Apple will raise the minimum wage for salespeople at its stores in the United States. According to a report by the Wall Street Journal, the value of each hour worked will be worth at least US$ 22 (R$ 105.00, in direct conversion) as of July.
The newspaper had access to an email sent by the manufacturer to its employees on Wednesday (25). The change represents a 45% increase from 2018.
The internal communiqué also mentions the possibility of higher minimum wages, varying according to the city. However, there is no official clarification from Apple about this.
Why was the raise given now?
The increase in the hourly rate is the company’s answer to deal with the rise in inflation in the country —which reached 8.5% in March— and with the efforts to unionize by employees.
Some critics, however, consider this increase modest, with some workers in other industries earning as much as $17 an hour in high-cost cities like New York and San Francisco.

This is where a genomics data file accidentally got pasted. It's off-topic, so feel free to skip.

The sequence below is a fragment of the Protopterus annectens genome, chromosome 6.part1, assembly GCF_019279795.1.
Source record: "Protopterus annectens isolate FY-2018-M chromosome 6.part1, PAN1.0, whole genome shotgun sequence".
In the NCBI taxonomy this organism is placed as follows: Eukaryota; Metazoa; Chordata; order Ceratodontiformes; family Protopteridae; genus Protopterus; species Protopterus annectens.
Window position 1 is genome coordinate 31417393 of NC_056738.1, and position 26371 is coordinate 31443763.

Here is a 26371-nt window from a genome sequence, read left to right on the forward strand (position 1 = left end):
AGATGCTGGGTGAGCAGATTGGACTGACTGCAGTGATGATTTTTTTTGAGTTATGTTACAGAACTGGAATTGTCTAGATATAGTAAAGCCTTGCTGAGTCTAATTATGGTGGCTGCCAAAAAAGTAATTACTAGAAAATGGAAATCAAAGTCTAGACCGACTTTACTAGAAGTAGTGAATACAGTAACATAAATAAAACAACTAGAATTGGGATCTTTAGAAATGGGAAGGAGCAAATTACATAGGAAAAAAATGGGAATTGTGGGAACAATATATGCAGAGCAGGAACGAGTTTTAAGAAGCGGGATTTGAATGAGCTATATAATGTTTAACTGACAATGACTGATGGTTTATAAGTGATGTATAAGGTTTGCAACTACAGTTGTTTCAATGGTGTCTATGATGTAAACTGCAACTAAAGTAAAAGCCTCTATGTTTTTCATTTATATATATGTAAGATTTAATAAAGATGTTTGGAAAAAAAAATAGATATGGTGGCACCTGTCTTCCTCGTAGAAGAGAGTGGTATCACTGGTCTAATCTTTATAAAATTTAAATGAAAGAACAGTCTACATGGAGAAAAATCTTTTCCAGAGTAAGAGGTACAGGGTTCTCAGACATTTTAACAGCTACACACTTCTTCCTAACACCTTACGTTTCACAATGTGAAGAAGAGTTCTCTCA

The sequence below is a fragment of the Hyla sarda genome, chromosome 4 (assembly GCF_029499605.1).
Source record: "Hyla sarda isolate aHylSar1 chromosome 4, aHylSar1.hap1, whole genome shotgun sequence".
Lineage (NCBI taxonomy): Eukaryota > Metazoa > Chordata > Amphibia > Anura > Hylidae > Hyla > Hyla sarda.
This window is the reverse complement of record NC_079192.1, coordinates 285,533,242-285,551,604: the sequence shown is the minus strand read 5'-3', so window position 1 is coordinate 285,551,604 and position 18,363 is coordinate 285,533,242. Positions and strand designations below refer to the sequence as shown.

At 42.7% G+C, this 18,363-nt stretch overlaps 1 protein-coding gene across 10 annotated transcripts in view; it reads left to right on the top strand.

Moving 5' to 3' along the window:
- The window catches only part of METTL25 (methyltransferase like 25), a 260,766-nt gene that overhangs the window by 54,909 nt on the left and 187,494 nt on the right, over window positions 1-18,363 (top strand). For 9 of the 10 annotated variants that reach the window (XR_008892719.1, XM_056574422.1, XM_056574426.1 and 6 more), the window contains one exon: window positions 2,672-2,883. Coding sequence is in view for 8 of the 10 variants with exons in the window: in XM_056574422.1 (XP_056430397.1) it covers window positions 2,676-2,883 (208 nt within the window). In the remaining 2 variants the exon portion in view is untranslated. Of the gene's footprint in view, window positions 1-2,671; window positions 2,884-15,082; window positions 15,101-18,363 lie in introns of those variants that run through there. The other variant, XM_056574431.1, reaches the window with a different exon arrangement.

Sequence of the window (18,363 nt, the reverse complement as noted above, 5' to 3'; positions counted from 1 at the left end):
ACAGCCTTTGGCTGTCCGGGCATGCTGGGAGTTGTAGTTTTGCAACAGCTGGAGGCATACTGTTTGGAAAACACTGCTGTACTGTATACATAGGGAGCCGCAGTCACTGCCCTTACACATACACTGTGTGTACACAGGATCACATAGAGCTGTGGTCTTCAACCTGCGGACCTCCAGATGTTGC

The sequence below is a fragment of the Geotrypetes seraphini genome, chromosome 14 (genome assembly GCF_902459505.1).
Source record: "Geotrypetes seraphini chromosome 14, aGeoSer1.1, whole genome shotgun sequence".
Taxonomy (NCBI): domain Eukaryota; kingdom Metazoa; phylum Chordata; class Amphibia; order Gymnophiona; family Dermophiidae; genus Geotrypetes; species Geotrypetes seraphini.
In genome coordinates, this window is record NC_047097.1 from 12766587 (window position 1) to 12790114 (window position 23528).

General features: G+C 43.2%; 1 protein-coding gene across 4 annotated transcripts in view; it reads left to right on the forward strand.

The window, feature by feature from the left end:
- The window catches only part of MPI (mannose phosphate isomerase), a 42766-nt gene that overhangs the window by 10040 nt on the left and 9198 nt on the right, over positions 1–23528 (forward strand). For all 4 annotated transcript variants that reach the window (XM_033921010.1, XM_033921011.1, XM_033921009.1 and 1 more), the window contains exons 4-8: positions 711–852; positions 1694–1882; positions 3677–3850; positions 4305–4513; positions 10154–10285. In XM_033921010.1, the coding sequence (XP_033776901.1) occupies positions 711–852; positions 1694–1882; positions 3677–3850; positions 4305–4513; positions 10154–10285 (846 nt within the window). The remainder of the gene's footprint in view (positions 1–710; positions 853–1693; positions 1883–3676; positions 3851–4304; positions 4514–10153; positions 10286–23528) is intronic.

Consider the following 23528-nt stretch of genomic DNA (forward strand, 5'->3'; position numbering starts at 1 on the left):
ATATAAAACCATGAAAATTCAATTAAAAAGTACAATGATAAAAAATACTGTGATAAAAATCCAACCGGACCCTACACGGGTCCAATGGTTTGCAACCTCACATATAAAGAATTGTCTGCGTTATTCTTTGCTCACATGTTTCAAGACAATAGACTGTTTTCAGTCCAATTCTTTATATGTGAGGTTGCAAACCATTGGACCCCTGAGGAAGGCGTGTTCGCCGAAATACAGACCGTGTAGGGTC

In Apple’s last fiscal year, the company’s revenue was US$ 366 billion (R$ 1.6 trillion in direct conversion).
“Supporting and retaining the best team members in the world allows us to deliver the best and most innovative products and services to our customers,” an Apple spokesperson said in a statement, according to MacRumors.
“This year, as part of our annual performance review process, we are increasing our overall compensation budget,” the company added.
Employees at different Apple stores across the United States, such as New York, Washington, and Maryland, began organizing to unionize.
In April, Atlanta employees started a petition to formalize the process, seeking to become the company’s first US store to have unionized employees, Reuters reported.
In addition to higher salaries, professionals want more vacation time and more favorable retirement options.
And today the organization of employees has gained a new chapter. A video featuring the company’s head of retail, Deirdre O’Brien, was leaked. In the material, she tells Apple employees that unionization could delay improvements in the work environment.
*With information from the Wall Street Journal and Bloomberg.